As for this incident, i think it’s a disgrace. I was particularly baffled by Steve Smith’s statements in the wake of its discovery. He went on with a whole bunch of bullshit about “poor choice” and “deeply regretful” and “not proud” and “embarrassed.” That sort of excuse might have some weight if the cheating were a quick, spur-of-the-moment decision made by one person in the pressure of a tight situation.
For example, if a bowler had been hit for a whole bunch of boundaries, and his temper was up, and he decided to tamper with the ball as he was walking back to his mark. It wouldn’t be an excuse, but you could at least buy the argument that it was a one-off error in judgment.
But when a group of senior players, including the captain, actually sit down beforehand, and engage in a conspiracy to cheat, then none of the bullshit excuses matter. Basically what he’s saying is, “I’m sorry we got caught.” And they’ll also have to do a lot to convince me that Lehmann didn’t know what was going on.
I didn’t post about this yesterday I was frazed from being out in western Sydney scoring the Sydney Shires cricket 2nd grade grand final.
My son doesn’t play in the 2nds. He plays with 5th grade Div 2. But the regular scorer was unavailable and the club hierarchy asked if I was available, probably as their Plan D or summat. Happy to help.
I was out there from 9:30am to 5:30am, probably cost me $40 in fuel & tolls. I got a nice salad roll, half hot cross bun and a decent dose of sun burn as recompense.
And our previously undefeated 2nd lost to keen rivals Warringah.* [Having scored over 400 to win the semi final they got rolled for 116 in the GF. In reply the opposition’s best bat scored 94no, their second best score was 8 and they squeaked home 9 down.]*
What I’d like to know is what the Cricket authorities and luminaries think happens when Smith/Warner and ilk go out on one of those preseason recruitment/self publicity tours of the junior competitions and as a consequent of their premeditated cheating is for some 10yo says “Mr Warner, I’m trying to develop reverse swing …. what’s the best way to tamper with the ball?”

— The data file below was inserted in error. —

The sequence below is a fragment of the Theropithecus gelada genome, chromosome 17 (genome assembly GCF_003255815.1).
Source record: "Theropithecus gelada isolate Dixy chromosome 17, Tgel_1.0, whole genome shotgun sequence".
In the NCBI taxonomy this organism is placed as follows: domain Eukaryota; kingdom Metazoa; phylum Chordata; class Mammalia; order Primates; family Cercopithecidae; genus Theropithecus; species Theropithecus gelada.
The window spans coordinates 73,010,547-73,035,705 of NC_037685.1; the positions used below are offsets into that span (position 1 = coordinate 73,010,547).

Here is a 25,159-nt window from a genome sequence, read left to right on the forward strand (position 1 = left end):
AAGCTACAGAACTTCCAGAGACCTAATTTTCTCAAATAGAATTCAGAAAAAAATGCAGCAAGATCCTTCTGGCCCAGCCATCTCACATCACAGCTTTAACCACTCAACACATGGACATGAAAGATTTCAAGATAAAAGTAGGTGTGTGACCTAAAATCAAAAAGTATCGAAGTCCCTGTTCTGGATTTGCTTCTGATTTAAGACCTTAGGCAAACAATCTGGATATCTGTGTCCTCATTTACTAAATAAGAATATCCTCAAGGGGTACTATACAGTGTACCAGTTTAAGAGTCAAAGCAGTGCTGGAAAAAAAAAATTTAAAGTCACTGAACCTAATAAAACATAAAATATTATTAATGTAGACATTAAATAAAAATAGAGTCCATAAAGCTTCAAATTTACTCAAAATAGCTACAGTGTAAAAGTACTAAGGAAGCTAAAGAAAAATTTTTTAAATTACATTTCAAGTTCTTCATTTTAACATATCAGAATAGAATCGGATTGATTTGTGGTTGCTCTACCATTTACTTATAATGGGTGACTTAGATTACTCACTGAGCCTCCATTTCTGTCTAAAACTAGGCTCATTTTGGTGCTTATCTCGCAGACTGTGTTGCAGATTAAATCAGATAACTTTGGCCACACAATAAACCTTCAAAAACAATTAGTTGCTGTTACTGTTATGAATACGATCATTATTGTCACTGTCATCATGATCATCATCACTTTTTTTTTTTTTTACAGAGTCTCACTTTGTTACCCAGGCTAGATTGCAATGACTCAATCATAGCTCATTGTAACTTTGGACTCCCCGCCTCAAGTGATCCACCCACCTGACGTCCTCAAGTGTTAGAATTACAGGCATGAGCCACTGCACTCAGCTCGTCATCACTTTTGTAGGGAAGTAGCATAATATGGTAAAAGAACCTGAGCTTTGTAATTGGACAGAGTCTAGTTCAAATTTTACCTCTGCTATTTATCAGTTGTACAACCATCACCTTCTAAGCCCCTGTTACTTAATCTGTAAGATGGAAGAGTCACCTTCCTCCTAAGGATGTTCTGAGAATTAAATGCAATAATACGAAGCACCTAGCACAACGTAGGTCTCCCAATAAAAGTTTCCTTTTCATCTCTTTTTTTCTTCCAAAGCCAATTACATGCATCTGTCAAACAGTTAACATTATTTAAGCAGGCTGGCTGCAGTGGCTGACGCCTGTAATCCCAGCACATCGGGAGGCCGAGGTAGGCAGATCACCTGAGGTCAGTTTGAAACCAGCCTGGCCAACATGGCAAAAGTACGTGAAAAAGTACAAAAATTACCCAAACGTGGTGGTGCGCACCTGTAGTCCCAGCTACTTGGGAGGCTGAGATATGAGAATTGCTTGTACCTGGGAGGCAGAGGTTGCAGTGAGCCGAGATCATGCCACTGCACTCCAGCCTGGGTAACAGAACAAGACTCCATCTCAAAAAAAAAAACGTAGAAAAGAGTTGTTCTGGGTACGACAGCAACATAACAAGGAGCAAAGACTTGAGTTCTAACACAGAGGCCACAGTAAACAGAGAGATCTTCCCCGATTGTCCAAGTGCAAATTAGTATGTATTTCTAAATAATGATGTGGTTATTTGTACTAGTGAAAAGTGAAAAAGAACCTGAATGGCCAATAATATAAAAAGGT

I’ve played and coached juniors at sub district and park level for decades.
I’m a grass roots supporter because I love the game.
0.001% of the kids I’ve known could develop their ability. 100% could develop their attitude.
Methinks we should load them in a cargo plane for the trip home replete with a leaky rubber ducky and jettison them off about half way across the Indian Ocean … and tell them that if they can find MH370 then maybe they can play Test, First Class or Club again.
The art of reverse swing is that one side of the ball get roughed up more than the other. Then sweat is applied to the ball (which is legal) and the rough side gets marginally heavier than the smooth, causing the ball to swing the opposite way to conventional swing.
Conventional swing theory is based on aerodynamics with the shiny side (produced by applying sweat) moving through the air marginally faster than the rough side.
And you can hit one side of the ball (and thus rough it up) more reliably throwing it back to your teammate then you can bowling for real.
The thing that gets me about this is how bush league it is. Scraping the ball with sandpaper on the field? This sort of crap might happen down in the lower reaches of the club scene but you’d think the higher level players would have a bit more sense. It’s not the cheating so much as the idiocy that offends me.